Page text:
Without a fire in your soul you will not get anywhere. Just quitting your job to sit lazy at the beach doesn’t get you anywhere. But if you have a vision and you cant stop dreaming about a different life, then you are on the right way. “It’s not the size of the dog in the fight, it’s the size of the fight in the dog.” Every day you want to jump out of your bed and work on your passion. You will have so much fun pursuing your passion that you feel you never work a minute in your life. Confucius was right.

4. Stand up for yourself

Go your way. While you are creating your own path, your own way, your own life, there will be many, many people telling you what you should and shouldn’t do. The more you do your own thing and the more you don’t go mainstream, the more people will question (and admire) you. Dont feel offended by the people who question you. Listen, understand where they are currently in life. They might be scared or jealous but by no means shall they take you off your own path. As Churchill said: “You will never reach your destination if you stop and throw stones at every dog that barks.”

5. Be able to handle failures.

The good thing for doing your own thing is that you are responsible for everything you do – your successes as well as your failures. There is no boss or other authority that takes the hits. Everything comes to you directly. I have sent hundreds of emails out and receive many, many rejections. But the few successes I get I celebrate them as it is Christmas, New Years and my birthday combined. It is an incredible feeling to call the successes yours. Sometimes the failures are just rejected emails, sometimes the failures are bigger. But never let them get to you and if they do, it is next key aspect that will get you out of it.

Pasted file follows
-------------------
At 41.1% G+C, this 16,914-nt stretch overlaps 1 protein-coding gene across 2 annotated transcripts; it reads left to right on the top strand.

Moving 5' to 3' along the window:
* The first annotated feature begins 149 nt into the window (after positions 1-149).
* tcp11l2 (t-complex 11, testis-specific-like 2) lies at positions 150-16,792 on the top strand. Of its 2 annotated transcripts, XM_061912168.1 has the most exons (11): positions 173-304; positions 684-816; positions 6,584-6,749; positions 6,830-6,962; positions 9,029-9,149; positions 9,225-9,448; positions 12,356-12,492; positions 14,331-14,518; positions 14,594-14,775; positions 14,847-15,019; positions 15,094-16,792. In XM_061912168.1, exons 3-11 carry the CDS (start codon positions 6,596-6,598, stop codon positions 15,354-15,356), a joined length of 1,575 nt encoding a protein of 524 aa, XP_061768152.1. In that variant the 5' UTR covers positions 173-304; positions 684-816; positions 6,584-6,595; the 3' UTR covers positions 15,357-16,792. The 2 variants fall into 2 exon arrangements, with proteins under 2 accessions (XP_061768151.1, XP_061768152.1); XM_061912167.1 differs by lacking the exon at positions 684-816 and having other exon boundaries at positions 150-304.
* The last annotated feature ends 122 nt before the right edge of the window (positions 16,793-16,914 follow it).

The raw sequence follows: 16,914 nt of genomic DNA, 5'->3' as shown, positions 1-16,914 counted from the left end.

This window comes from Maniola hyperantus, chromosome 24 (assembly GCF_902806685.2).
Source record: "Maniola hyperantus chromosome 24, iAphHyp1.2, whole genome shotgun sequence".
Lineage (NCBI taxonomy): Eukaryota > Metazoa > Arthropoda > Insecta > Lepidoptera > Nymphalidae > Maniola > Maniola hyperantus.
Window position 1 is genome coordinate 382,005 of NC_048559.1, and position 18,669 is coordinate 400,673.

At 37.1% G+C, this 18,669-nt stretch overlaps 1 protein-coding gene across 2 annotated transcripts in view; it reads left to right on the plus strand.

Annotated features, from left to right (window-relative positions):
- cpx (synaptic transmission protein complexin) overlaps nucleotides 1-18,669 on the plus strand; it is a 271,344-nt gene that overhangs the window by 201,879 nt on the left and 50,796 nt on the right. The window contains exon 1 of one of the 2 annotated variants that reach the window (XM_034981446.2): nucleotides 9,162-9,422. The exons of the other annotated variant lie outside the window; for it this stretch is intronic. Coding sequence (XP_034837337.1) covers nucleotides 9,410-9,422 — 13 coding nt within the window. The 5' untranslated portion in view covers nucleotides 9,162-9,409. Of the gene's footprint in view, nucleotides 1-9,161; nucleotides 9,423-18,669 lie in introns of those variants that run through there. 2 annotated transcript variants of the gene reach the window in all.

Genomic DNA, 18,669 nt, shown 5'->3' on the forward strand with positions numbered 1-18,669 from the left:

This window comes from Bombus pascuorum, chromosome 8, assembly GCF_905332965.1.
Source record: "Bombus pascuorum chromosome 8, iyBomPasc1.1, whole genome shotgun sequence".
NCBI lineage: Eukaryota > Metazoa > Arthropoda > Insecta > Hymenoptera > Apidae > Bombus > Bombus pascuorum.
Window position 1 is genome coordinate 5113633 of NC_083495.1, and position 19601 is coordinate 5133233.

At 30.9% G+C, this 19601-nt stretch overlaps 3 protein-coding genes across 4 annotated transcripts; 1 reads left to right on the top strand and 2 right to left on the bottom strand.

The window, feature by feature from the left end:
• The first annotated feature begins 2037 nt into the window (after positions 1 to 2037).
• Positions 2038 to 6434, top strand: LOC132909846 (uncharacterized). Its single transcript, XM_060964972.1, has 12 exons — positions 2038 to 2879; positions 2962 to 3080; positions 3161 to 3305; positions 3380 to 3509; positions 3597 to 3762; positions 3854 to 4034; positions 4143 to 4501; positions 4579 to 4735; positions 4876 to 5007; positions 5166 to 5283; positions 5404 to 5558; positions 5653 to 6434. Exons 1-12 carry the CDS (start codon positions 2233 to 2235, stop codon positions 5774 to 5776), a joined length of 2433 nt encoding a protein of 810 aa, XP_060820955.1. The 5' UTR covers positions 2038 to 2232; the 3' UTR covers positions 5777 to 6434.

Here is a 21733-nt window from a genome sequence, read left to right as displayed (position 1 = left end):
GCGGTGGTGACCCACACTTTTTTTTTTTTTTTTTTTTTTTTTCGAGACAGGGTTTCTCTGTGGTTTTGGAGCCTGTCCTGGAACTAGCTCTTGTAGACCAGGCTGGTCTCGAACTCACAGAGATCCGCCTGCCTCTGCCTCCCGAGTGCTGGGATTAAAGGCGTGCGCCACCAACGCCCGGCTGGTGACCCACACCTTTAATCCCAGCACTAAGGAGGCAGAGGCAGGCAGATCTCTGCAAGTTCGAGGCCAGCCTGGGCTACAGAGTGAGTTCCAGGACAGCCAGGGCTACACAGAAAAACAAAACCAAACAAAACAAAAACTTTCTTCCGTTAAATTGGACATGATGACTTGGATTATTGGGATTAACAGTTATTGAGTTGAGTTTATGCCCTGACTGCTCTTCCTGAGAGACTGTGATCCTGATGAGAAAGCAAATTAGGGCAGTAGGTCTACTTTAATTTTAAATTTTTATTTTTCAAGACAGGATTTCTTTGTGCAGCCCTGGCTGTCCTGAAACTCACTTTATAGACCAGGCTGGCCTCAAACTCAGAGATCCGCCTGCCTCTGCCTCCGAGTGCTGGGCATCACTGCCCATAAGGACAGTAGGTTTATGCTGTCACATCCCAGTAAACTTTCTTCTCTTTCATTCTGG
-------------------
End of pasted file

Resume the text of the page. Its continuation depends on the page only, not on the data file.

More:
6. Have a support network

A support network is absolutely crucial. It can be one person or a few but your support network should serve multiple purposes and since they are fundamentally different, I would encourage to have at least two different supporters. Have one emotional support person. Someone who loves or likes and appreciates you who you as a person are, no matter your successes or failures. That person doesn’t necessarily need to know in depth what you do but can listen and says the right words when you need it. This person could be your mom, your partner or a close friend from your childhood.
Another important person is your “business advisor”, someone who is genuinely interested in your business success. That person can give you advice about your work and your path as well as wisdom but also challenges your thinking in a positive way.
Have a few close supporters who are “joining your journey” by listening to your updates and sharing your ideas. These supporters have to be carefully selected because they should be genuinely interested in your success and stay positive. You don’t need people telling you that you cant achieve something; you will have plenty of them telling you that anyway without you asking for their opinion. No; these supporters shall give you energy and strength while also giving you positive criticism and challenge your thought process so you can see your path from different angles. These supporters could be your siblings, your best friend or former colleagues.

7. Don’t be afraid

A dream stays a dream if you are too scared to pursue it. Most people’s dream job remains one. Fear of failure or rejection by friends keep them away from truly unfolding their possibilities in life. Don’t fear the unknown. That makes life exciting. I always ask myself when I am scared of failure: When I am 90 years old and look back at my life, would I regret my decision of not trying something out? Life is there to be explored, to be used. As Abraham Lincoln said: “And in the end, it’s not the years in your life that count. It’s the life in your years.”

These are my seven key aspects to successfully quit a job and live the dream. Thus if you have a strong desire to life your dream, then don’t hesitate and go for it!

This article appeared in slightly different versions in the Huffington Post and Executive Athletes.

Photo Credit: Antton Miettinen